2) From, "Out of The Past: Recontextualizing the Utopias of Film Music", by Caryl Flinn, p.99. In: Caryl Flinn, Strains of Utopia. Gender, Nostalgia and Hollywood Film Music. Princeton University Press. back...
May 29 / 30 / 31 2008
- Academy of Fine Arts Vienna
Schillerplatz 3, A-1010 Vienna
- Austrian Film Museum Vienna
Augustinerstrasse 1, A-1010 Vienna, Albertina Building
Thursday May 29th 2008
Austrian Film Museum Vienna | Augustinerstrasse 1 | A-1010 Vienna
- Western Recording (USA 2003, 10:30 min)
- D: Mathias Poledna
- Tom Holert – „The Site of Recording, Film, Pop and the Studio” (Lecture)
- Welcome to L.A. (USA 1976, 106 min)
- D: Alan Rudolph
- Elephant (USA 2003, 81 min)
- D: Gus Van Sant
- Q & A with composer Hildegard Westerkamp
Friday May 30th 2008
Academy of Fine Arts | Schillerplatz 3 | 1010 Vienna | M13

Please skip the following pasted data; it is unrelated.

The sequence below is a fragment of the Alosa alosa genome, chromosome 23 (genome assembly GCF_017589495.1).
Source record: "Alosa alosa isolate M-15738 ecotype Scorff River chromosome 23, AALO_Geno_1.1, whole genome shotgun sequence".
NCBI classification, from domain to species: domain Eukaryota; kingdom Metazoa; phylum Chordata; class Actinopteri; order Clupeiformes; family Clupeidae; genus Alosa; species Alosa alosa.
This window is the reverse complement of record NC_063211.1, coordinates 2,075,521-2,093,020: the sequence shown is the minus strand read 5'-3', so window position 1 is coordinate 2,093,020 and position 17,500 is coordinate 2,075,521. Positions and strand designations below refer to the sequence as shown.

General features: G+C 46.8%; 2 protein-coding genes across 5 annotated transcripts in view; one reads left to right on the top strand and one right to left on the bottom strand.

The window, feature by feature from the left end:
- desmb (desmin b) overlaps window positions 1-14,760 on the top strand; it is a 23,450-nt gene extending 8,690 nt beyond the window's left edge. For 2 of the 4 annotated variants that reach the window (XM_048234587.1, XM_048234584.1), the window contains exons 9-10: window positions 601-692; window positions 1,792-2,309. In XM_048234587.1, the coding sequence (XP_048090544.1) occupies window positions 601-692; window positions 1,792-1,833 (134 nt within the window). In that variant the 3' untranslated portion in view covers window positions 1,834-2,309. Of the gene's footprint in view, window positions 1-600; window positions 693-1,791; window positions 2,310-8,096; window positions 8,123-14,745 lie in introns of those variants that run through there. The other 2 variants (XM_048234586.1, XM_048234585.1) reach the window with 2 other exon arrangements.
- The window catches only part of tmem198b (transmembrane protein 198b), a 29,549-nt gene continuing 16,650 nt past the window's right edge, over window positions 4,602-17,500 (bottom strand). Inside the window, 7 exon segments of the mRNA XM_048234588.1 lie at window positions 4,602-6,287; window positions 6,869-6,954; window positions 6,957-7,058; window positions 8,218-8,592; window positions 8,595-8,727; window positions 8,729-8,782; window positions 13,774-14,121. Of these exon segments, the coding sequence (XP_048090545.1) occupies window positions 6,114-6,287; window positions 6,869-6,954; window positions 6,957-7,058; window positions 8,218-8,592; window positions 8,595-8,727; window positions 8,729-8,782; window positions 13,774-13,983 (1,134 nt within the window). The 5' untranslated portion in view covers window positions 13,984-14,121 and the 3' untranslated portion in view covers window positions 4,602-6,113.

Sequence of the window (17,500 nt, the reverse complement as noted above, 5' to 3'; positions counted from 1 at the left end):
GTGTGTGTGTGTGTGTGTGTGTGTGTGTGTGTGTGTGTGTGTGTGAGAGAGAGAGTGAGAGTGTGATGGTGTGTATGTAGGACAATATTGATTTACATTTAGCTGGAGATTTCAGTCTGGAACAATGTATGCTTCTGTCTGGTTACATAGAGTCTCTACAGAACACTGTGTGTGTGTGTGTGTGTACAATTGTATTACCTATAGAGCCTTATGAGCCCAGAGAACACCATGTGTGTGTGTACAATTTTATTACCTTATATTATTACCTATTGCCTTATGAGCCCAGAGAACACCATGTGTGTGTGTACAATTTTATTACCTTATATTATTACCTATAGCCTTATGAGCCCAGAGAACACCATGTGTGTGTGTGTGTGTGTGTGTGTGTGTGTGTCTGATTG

Promises of Non-Simultaneity
Utopia of Sound Politics
1:45 p.m. – 3:45 p.m.
Utopia of Immediacy (Part1):
Naturalism and Anti-Naturalism in Sound Arts
Academy of Fine Arts | Atelierhaus | Lehàrgasse 6 | EG Nord
7:30 – 10:00 p.m. (Doors open at 7:00 p.m.)
Saturday May 31st 2008
Academy of Fine Arts | Schillerplatz 3 | 1010 Vienna | M13
Utopia of Immediacy (Part 2)
Survival of Utopia in Sound Culture
Conclusion / Panel
5:00 - 6:00 p.m.
Impressum topOrdinariat für Kunst und Digitale Medien - Akademie der bildenden Künste Wien
Lehargasse 6 - 8, A - 1060 Wien
Tel.:+43(1)58816-412, Fax: +43(1)58815-430
Kontakt: Axel Stockburger
Programmierung: Jens Alexander Ewald (520at.net)
Seitenbetreuung: Axel Stockburger